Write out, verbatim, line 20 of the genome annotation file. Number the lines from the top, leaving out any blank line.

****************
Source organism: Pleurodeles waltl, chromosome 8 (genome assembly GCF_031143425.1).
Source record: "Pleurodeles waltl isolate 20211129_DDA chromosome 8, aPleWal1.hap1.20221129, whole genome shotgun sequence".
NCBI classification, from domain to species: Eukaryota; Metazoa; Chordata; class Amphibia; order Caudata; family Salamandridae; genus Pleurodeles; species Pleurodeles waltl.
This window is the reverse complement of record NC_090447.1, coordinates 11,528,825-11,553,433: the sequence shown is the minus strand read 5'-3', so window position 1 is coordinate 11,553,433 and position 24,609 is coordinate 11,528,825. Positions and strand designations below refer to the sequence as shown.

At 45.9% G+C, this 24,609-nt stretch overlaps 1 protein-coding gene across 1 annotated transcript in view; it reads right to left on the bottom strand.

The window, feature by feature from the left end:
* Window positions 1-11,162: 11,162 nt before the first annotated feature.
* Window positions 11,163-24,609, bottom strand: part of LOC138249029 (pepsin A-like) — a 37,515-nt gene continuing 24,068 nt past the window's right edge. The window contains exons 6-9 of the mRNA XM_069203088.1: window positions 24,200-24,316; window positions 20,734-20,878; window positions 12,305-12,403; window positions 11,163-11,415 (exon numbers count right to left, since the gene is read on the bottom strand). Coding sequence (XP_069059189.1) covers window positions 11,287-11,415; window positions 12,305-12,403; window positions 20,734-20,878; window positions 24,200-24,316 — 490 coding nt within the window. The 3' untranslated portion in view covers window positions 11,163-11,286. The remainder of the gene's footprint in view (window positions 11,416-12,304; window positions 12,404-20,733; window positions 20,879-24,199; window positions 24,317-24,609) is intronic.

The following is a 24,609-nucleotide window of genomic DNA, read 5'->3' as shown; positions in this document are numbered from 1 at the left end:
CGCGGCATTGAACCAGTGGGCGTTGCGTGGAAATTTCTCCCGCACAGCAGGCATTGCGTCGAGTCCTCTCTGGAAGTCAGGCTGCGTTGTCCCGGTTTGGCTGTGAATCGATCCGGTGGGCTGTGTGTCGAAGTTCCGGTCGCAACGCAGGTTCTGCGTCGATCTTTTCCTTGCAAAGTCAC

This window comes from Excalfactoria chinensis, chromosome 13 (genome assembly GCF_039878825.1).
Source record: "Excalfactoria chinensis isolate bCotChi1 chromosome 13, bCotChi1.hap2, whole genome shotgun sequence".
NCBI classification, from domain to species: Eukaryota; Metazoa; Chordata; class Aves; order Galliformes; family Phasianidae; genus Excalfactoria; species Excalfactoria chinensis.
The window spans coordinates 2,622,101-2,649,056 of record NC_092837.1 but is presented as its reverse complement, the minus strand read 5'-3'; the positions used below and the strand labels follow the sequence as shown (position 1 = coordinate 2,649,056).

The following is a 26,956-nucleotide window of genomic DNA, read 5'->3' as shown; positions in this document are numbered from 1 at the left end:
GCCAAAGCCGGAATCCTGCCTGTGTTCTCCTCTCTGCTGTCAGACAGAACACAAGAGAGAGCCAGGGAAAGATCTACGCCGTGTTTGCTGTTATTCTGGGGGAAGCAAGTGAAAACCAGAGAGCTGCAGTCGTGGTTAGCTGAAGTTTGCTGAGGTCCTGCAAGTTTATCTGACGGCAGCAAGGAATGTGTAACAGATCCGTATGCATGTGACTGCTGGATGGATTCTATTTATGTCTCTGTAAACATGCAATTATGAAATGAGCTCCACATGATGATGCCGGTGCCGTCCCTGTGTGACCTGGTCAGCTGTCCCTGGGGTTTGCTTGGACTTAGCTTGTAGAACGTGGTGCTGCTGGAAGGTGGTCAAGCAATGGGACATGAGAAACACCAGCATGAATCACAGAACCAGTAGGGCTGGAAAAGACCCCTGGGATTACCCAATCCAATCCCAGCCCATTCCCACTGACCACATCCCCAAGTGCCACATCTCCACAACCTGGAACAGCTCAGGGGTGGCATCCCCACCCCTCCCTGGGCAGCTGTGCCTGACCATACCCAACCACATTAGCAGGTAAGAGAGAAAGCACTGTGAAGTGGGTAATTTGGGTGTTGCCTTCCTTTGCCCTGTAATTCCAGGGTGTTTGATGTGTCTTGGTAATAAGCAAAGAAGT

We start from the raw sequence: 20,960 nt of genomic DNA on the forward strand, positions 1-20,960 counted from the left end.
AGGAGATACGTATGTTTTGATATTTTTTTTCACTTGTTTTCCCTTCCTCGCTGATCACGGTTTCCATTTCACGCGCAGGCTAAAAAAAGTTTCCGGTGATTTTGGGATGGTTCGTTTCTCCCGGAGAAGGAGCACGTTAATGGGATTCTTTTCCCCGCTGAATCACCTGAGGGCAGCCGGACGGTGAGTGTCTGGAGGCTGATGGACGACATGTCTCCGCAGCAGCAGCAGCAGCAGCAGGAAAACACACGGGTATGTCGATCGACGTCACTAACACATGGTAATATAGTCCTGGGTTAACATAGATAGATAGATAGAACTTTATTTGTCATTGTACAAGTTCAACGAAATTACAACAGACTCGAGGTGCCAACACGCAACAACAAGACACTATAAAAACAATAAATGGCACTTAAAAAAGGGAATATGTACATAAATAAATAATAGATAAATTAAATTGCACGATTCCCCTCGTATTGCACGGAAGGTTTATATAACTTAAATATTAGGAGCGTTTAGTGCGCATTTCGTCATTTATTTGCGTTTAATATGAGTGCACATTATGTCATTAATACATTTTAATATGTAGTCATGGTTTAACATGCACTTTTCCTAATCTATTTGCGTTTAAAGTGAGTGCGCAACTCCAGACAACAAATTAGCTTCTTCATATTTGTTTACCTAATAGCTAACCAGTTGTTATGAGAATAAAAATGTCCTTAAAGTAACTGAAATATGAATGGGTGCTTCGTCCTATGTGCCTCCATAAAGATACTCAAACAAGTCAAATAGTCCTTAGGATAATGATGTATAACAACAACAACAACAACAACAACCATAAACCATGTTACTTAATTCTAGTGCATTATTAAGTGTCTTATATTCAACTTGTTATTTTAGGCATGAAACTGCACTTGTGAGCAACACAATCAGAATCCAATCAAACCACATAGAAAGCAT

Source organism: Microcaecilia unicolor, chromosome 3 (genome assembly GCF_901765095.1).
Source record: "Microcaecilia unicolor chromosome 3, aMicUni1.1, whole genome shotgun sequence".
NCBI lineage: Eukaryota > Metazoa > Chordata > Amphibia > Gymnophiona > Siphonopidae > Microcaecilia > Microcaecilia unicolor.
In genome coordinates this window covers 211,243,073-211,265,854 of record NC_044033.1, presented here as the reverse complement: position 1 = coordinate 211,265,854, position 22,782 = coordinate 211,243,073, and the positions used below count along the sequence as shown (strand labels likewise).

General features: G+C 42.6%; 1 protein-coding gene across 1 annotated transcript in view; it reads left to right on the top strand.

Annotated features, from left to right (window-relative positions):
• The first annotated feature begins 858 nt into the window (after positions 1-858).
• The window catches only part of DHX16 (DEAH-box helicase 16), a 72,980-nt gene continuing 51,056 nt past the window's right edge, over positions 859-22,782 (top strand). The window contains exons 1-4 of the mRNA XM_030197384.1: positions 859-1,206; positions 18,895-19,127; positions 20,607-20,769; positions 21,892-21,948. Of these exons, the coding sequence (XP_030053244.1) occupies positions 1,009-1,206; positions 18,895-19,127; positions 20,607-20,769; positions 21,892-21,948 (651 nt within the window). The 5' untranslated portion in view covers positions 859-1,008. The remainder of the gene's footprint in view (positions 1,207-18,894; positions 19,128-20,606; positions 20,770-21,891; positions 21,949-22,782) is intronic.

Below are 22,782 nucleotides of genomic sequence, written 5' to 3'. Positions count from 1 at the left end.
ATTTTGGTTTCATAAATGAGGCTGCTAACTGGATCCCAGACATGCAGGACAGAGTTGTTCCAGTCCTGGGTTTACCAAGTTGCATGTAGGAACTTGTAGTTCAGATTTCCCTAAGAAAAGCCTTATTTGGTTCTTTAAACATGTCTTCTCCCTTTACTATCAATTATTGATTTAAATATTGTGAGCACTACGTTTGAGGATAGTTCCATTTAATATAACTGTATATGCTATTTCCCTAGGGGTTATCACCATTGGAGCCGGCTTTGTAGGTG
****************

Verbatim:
Source record: "Microcaecilia unicolor chromosome 3, aMicUni1.1, whole genome shotgun sequence".